I’m a computer geek, and Internet geek, and a gadget geek. Yes I’m a super geek and proud of it. Being a geek and especially one who’s easily swayed by shiny gadgets, blinking lights, and the idea that there is “an app for that” I upgrade often. I don’t wait around for a new Internet browser I download beta and developer versions so I can play now. When a new version of software comes out I’m upgrading that same day. New hardware released and I’m plotting how much I can sell my old for to lower the cost of the new. I’ve always been one to upgrade as soon as something better came out. With computers this was an expensive hobby so I had to put boundaries in place to keep it under control. Same thing goes for video game systems, software, etc.
It’s not all geek stuff though, look around at your own life and you’ll find stuff you upgrade. VHS to DVD to Blu-Ray. Cassette tapes, to CD’s to MP3’s to streaming radio. 1st car junker, to sports car to family car back to sports car. bunk beds to futon to twin to a queen or king sized bed.
Upgrading is a part of our society. When something changes or goes bad we typically look around and say “is there something better to replace this?” If there is one available we upgrade, if not we either continue to deal with the “thing” as-is and talk about how when the new “version” comes out we’ll be getting that.
My grandparents owned two vehicles the entire time I was growing up, my grandfather only ever had one truck. They never talked about upgrading or getting the latest version. My grandfather was happy and content with his original yellow pick-up and when it wouldn’t run on the highways he still used it every day in the pasture and around the farm. It was never upgraded or replaced and I bet you he loved that rusted out bed, missing 2nd gear, finicky brakes and non-existent windshield wipers as much the day he passed as the day he bought it.
You might be thinking that’s sweet, or that he could have upgraded, or that my grandparents were just old-fashioned. You might be right and then again you could be wrong. I never asked him why he kept that yellow pick-up truck but I was thankful he did.
The problem I’m seeing with our “upgradeable society” is that we toss things away too quickly. As soon as something breaks we weight the cost of repair with the cost of the latest model. If we can justify it we toss the old and buy the new. It’s become a way of life and no one thinks anything of it.
But it’s not just “stuff” we are upgrading, we are also upgrading our relationships.
As an Oasis (Divorce Care) facilitator at my church I deal with divorce and people going through divorce for 13 weeks, at least 2 – 4 times a year. I hear their stories of heartache and disappointment. I see them struggle with the change and the uncertainty of their futures. It’s not easy, it’s not something for everyone but it’s my passion. It’s also a life lesson every time I start and end a group.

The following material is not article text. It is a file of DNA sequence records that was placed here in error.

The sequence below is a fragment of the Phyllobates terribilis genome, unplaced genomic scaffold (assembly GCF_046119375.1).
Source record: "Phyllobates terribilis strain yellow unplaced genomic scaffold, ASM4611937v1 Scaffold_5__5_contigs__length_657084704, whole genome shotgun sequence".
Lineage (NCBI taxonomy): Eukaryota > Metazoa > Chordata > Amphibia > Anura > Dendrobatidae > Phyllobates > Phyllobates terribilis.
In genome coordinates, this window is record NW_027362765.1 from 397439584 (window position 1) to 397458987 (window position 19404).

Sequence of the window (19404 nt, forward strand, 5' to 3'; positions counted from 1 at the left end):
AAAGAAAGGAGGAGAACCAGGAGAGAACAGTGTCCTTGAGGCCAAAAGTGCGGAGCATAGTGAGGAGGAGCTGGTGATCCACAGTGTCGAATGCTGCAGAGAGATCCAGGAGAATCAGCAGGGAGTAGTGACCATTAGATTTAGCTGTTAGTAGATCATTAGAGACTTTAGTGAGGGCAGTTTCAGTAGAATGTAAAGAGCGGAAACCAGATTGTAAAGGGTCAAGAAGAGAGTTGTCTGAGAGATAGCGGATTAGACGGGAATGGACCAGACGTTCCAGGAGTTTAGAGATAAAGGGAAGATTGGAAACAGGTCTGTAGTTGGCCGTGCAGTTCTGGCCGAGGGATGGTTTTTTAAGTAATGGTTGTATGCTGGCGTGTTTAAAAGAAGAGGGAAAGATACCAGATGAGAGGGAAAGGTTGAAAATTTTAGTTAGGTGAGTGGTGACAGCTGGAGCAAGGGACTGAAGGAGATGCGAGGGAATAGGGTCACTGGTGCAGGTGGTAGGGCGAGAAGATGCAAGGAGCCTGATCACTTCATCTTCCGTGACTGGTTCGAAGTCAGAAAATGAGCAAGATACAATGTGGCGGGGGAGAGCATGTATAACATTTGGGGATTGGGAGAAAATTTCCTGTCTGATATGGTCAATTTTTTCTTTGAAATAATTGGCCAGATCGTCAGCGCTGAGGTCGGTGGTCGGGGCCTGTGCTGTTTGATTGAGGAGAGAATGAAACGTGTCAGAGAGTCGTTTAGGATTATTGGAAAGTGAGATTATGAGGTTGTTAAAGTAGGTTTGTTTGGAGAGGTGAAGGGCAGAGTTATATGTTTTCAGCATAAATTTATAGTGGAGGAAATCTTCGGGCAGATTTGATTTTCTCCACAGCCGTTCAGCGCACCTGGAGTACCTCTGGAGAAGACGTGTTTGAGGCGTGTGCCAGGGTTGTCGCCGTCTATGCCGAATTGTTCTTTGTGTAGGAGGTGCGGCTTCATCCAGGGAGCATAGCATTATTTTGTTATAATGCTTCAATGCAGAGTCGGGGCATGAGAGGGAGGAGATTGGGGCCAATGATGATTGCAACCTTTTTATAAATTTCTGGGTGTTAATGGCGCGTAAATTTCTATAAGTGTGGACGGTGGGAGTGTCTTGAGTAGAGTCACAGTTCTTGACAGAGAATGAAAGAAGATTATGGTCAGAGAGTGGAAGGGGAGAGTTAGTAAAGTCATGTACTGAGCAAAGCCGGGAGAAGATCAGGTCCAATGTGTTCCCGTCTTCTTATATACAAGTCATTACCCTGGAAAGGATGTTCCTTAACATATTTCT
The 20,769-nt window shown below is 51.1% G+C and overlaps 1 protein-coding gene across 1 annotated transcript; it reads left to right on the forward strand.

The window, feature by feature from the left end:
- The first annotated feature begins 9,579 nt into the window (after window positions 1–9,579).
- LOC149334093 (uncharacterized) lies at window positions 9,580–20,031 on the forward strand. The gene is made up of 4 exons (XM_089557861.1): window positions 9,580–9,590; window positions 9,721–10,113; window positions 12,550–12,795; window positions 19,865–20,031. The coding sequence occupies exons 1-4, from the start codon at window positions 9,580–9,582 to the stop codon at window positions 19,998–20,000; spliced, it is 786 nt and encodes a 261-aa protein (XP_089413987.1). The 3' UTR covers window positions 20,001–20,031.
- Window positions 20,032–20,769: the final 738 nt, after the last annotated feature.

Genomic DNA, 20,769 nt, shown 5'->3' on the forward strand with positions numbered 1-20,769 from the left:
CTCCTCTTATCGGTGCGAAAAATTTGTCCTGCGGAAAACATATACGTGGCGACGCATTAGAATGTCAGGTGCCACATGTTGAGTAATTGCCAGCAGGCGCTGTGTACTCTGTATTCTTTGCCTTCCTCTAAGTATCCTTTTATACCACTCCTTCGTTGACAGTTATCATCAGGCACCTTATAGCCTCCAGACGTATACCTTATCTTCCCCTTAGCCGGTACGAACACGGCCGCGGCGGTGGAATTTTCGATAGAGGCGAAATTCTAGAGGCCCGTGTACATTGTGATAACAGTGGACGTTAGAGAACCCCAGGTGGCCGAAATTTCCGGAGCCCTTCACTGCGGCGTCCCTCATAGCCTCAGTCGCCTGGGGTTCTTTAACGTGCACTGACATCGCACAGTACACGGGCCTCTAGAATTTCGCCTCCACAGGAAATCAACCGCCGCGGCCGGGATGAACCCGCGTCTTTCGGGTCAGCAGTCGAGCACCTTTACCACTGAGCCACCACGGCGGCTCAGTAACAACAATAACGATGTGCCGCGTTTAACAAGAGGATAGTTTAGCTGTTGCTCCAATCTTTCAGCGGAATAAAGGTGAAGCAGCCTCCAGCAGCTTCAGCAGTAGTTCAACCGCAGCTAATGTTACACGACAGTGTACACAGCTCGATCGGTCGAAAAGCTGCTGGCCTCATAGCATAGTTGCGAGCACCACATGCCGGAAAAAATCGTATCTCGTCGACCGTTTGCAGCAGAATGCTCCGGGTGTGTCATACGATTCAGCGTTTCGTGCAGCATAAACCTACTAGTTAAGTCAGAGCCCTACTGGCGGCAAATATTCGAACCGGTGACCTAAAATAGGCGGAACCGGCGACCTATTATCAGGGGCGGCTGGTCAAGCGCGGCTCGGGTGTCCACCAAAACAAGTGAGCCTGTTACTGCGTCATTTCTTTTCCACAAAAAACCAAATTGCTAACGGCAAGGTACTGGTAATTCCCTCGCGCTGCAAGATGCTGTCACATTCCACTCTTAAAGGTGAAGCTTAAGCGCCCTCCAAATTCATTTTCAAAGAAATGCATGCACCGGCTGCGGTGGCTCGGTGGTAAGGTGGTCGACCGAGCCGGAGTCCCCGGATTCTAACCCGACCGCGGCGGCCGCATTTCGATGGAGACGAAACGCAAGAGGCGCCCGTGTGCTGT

I hear at least once a cycle someone say they don’t know who their spouse is anymore. They’ve changed and aren’t the same person they married. They wonder where that person has gone and are finding it hard to love them. They don’t feel the spark, don’t have the same feelings they had etc. Sometimes these are the words and emotions coming from their mouth but more often it’s what their spouse said to them.
What hurts even more is then finding out that the spouse has “upgraded” their relationship. They found someone else to love, to share with, to relate to. They moved on and left this once love of their life to pick up the pieces.
This happens to couples who are married for a couple of years to 20 years and beyond. What upsets me is that I often wonder and want to ask these people “have you changed?” I know the answer, it’s always gong to be a yes I have changed, even if they don’t want to admit it. Why is it we assume that the people we know today are always going to stay the same? How is it that we can live with someone for years and not see this change or be interested in constantly learning the new them? At what point do we stop learning about our spouse and start looking for the upgrade?
My grandfather put a lot of time, effort, money, and love into that old yellow pick-up. He knew the pick-up would get old and change. It would sag, rust, get whiny, and not always work the way it used to. But he adapted, he loved on that pick-up and made sure to always learn the nuances of it as it aged. When he passed away that yellow pick-up was still running but without him to love it there was no option but to give it up.
I wish we would learn to treat our relationships with the same care, love, attention and patience that my grandfather showed that yellow pick-up truck.